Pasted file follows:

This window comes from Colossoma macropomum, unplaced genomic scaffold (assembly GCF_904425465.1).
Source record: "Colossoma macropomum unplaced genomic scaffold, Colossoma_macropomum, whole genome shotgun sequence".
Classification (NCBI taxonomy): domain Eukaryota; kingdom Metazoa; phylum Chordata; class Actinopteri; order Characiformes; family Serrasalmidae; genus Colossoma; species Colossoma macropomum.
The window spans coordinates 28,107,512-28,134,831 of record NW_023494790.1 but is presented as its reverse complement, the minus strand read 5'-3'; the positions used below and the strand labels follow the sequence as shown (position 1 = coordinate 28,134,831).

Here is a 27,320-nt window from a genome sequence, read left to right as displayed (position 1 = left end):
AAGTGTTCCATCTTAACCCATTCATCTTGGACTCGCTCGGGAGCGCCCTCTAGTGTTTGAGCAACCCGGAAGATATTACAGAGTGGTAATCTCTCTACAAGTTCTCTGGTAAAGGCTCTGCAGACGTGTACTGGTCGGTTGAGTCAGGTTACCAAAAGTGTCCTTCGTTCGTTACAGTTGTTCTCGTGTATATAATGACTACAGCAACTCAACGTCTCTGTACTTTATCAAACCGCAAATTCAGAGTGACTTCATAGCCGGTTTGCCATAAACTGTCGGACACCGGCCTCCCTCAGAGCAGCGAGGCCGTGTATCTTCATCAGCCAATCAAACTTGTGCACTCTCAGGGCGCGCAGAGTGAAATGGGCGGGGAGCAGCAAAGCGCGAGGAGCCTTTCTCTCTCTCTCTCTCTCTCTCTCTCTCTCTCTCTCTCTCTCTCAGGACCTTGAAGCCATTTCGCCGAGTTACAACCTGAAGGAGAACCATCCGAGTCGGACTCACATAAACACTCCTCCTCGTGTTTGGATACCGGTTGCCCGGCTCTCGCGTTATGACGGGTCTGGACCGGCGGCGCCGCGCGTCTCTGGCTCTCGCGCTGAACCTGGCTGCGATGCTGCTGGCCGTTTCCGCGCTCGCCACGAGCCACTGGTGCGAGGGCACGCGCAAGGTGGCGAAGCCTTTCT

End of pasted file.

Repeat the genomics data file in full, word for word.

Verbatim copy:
This window comes from Colossoma macropomum, unplaced genomic scaffold (assembly GCF_904425465.1).
Source record: "Colossoma macropomum unplaced genomic scaffold, Colossoma_macropomum, whole genome shotgun sequence".
Classification (NCBI taxonomy): domain Eukaryota; kingdom Metazoa; phylum Chordata; class Actinopteri; order Characiformes; family Serrasalmidae; genus Colossoma; species Colossoma macropomum.
The window spans coordinates 28,107,512-28,134,831 of record NW_023494790.1 but is presented as its reverse complement, the minus strand read 5'-3'; the positions used below and the strand labels follow the sequence as shown (position 1 = coordinate 28,134,831).

Here is a 27,320-nt window from a genome sequence, read left to right as displayed (position 1 = left end):
AAGTGTTCCATCTTAACCCATTCATCTTGGACTCGCTCGGGAGCGCCCTCTAGTGTTTGAGCAACCCGGAAGATATTACAGAGTGGTAATCTCTCTACAAGTTCTCTGGTAAAGGCTCTGCAGACGTGTACTGGTCGGTTGAGTCAGGTTACCAAAAGTGTCCTTCGTTCGTTACAGTTGTTCTCGTGTATATAATGACTACAGCAACTCAACGTCTCTGTACTTTATCAAACCGCAAATTCAGAGTGACTTCATAGCCGGTTTGCCATAAACTGTCGGACACCGGCCTCCCTCAGAGCAGCGAGGCCGTGTATCTTCATCAGCCAATCAAACTTGTGCACTCTCAGGGCGCGCAGAGTGAAATGGGCGGGGAGCAGCAAAGCGCGAGGAGCCTTTCTCTCTCTCTCTCTCTCTCTCTCTCTCTCTCTCTCTCTCTCTCAGGACCTTGAAGCCATTTCGCCGAGTTACAACCTGAAGGAGAACCATCCGAGTCGGACTCACATAAACACTCCTCCTCGTGTTTGGATACCGGTTGCCCGGCTCTCGCGTTATGACGGGTCTGGACCGGCGGCGCCGCGCGTCTCTGGCTCTCGCGCTGAACCTGGCTGCGATGCTGCTGGCCGTTTCCGCGCTCGCCACGAGCCACTGGTGCGAGGGCACGCGCAAGGTGGCGAAGCCTTTCT